In some cases, they only wanted to give me the information that they felt helped them versus giving me all the information so that I can have a full evaluation of the case and be in the best position to negotiate and discuss the matter with the Assistant United States Attorney downtown Los Angeles.
Once I've discussed it fully with the client, I'll also review all of the necessary discovery investigation paperwork that the prosecutors will provide that they receive from the agent. I'll also do my own investigation if it makes sense.
If something hasn't been looked into that could be helpful to us, we can hire an investigator ourselves, equip that investigator with all the information and the police report, and then I'll meet with the investigator and talk to him about exactly what I want them to do to try to benefit us in our case.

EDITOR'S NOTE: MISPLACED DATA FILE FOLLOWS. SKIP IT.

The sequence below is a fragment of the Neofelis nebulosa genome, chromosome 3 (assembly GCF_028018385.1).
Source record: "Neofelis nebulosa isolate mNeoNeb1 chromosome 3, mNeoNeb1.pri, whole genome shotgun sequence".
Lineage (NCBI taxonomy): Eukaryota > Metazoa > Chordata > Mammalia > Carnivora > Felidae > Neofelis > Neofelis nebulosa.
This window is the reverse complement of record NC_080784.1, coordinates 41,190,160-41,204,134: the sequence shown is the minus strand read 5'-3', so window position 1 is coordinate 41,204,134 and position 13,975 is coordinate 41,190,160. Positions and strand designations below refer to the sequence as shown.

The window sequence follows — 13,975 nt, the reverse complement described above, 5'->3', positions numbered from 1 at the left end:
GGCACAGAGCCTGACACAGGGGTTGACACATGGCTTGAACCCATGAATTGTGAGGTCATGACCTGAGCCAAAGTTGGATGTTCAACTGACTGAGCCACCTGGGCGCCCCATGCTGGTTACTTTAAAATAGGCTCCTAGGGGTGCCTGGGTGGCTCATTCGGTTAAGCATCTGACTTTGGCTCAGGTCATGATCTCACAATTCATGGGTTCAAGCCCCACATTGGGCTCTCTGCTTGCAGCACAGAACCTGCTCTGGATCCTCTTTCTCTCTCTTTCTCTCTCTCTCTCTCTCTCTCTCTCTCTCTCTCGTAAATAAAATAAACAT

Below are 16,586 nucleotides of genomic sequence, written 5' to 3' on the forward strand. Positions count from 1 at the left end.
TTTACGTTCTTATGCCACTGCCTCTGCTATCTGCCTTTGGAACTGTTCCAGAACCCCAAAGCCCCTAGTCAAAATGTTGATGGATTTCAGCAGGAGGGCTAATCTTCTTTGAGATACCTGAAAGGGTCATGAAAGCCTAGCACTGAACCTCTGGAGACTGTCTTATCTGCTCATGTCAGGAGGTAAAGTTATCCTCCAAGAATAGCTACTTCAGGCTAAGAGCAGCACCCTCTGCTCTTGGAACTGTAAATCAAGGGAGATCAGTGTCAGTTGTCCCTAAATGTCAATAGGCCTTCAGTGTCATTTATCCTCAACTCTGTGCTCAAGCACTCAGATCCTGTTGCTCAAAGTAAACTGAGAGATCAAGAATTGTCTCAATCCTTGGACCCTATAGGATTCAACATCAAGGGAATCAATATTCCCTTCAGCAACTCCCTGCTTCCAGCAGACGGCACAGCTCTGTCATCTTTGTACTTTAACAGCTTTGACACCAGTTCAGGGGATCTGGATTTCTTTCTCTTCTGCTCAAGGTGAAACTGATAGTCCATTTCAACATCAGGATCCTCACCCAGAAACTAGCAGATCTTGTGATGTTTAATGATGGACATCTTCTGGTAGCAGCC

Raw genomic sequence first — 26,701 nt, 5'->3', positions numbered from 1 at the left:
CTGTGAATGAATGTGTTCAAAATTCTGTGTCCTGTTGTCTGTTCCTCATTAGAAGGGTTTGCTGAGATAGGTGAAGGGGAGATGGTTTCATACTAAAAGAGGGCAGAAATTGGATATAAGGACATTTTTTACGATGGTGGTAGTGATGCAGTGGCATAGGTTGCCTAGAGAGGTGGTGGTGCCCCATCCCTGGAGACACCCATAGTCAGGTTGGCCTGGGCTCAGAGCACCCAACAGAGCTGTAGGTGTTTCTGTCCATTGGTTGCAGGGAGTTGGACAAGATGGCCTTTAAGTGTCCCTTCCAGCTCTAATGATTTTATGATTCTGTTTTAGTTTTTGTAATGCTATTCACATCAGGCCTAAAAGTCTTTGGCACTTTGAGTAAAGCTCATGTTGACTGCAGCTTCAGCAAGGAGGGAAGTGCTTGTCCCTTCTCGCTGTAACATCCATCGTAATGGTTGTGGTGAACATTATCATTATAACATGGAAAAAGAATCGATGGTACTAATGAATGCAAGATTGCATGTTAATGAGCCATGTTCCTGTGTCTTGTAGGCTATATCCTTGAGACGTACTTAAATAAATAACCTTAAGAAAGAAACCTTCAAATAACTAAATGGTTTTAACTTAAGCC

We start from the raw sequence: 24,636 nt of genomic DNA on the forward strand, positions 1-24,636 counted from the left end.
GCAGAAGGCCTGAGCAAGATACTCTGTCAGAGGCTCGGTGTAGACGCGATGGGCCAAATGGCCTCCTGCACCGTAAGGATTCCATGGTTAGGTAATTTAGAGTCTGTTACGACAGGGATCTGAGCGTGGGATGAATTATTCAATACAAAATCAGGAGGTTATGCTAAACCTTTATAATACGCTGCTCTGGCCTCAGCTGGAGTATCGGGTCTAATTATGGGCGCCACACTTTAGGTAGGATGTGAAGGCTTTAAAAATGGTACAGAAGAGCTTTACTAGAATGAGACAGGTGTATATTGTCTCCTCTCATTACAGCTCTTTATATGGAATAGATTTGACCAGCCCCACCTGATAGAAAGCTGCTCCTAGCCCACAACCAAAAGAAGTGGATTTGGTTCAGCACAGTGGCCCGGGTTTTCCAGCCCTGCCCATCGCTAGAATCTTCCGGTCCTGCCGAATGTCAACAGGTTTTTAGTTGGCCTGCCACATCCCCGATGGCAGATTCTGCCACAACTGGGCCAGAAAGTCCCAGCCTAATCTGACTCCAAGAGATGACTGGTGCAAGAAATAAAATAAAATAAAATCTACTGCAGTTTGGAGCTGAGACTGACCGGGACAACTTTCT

Negotiation with Federal Prosecutor
After I've done that, I'll speak to the prosecutor about the case. I always like to get their perspective, because that pretty much pinpoints what we're up against and then we really know how we're going to defend the case.
Whether we're going to fight it, and if so, what issues and angles we're going to attack or whether we're going to try to do damage control and mitigate it because the prosecutor has good evidence against us, but talking to them really puts in focus the other side's argument and then we can decide exactly how we're going to handle the case.
So, if you or a loved on is charged with bank robbery related to a Los Angeles case, pick up the phone. Set up a free consultation and we can discuss the matter and see what I can do to assist you.
Hedding Law Firm is a criminal defense law firm located in the San Fernando Valley area of Los Angeles County at 16000 Ventura Blvd #1208 Encino, CA 91436. We are also located at 633 West Fifth Street Los Angeles, CA 90071. Contact us for a free case evaluation at (213) 542-0979.